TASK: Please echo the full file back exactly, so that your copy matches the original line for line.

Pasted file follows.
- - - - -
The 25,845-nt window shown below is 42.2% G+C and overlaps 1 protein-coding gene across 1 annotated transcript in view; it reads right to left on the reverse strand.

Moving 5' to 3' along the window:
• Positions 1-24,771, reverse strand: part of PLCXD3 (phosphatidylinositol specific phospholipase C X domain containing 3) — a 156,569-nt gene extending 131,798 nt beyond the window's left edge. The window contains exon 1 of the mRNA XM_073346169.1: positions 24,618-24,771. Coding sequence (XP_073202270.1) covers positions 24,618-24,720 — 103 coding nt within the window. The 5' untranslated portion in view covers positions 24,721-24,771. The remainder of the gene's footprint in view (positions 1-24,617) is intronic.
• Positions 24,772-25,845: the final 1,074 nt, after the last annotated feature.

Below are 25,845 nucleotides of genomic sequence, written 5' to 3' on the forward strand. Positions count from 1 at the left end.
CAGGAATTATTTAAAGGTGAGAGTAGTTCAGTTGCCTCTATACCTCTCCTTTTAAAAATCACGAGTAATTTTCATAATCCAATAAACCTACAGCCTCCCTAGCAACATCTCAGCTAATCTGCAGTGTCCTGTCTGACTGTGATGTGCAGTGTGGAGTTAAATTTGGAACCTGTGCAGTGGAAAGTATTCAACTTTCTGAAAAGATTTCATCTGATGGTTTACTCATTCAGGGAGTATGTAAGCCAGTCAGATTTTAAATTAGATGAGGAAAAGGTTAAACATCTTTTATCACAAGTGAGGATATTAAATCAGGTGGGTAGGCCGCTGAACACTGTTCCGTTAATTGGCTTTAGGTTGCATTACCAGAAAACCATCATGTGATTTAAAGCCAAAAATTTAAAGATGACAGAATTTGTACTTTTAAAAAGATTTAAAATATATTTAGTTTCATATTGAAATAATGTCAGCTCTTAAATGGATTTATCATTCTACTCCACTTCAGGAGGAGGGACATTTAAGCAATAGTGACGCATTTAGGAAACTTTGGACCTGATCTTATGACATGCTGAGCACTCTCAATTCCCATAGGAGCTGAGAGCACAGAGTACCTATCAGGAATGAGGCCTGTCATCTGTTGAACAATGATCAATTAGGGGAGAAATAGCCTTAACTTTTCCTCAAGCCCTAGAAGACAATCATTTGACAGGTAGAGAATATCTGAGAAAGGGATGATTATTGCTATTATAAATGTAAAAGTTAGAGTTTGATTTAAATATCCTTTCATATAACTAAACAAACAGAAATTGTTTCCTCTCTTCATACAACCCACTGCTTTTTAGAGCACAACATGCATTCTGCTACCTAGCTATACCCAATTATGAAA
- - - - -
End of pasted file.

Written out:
The 25,845-nt window shown below is 42.2% G+C and overlaps 1 protein-coding gene across 1 annotated transcript in view; it reads right to left on the reverse strand.

Moving 5' to 3' along the window:
• Positions 1-24,771, reverse strand: part of PLCXD3 (phosphatidylinositol specific phospholipase C X domain containing 3) — a 156,569-nt gene extending 131,798 nt beyond the window's left edge. The window contains exon 1 of the mRNA XM_073346169.1: positions 24,618-24,771. Coding sequence (XP_073202270.1) covers positions 24,618-24,720 — 103 coding nt within the window. The 5' untranslated portion in view covers positions 24,721-24,771. The remainder of the gene's footprint in view (positions 1-24,617) is intronic.
• Positions 24,772-25,845: the final 1,074 nt, after the last annotated feature.

Below are 25,845 nucleotides of genomic sequence, written 5' to 3' on the forward strand. Positions count from 1 at the left end.
CAGGAATTATTTAAAGGTGAGAGTAGTTCAGTTGCCTCTATACCTCTCCTTTTAAAAATCACGAGTAATTTTCATAATCCAATAAACCTACAGCCTCCCTAGCAACATCTCAGCTAATCTGCAGTGTCCTGTCTGACTGTGATGTGCAGTGTGGAGTTAAATTTGGAACCTGTGCAGTGGAAAGTATTCAACTTTCTGAAAAGATTTCATCTGATGGTTTACTCATTCAGGGAGTATGTAAGCCAGTCAGATTTTAAATTAGATGAGGAAAAGGTTAAACATCTTTTATCACAAGTGAGGATATTAAATCAGGTGGGTAGGCCGCTGAACACTGTTCCGTTAATTGGCTTTAGGTTGCATTACCAGAAAACCATCATGTGATTTAAAGCCAAAAATTTAAAGATGACAGAATTTGTACTTTTAAAAAGATTTAAAATATATTTAGTTTCATATTGAAATAATGTCAGCTCTTAAATGGATTTATCATTCTACTCCACTTCAGGAGGAGGGACATTTAAGCAATAGTGACGCATTTAGGAAACTTTGGACCTGATCTTATGACATGCTGAGCACTCTCAATTCCCATAGGAGCTGAGAGCACAGAGTACCTATCAGGAATGAGGCCTGTCATCTGTTGAACAATGATCAATTAGGGGAGAAATAGCCTTAACTTTTCCTCAAGCCCTAGAAGACAATCATTTGACAGGTAGAGAATATCTGAGAAAGGGATGATTATTGCTATTATAAATGTAAAAGTTAGAGTTTGATTTAAATATCCTTTCATATAACTAAACAAACAGAAATTGTTTCCTCTCTTCATACAACCCACTGCTTTTTAGAGCACAACATGCATTCTGCTACCTAGCTATACCCAATTATGAAA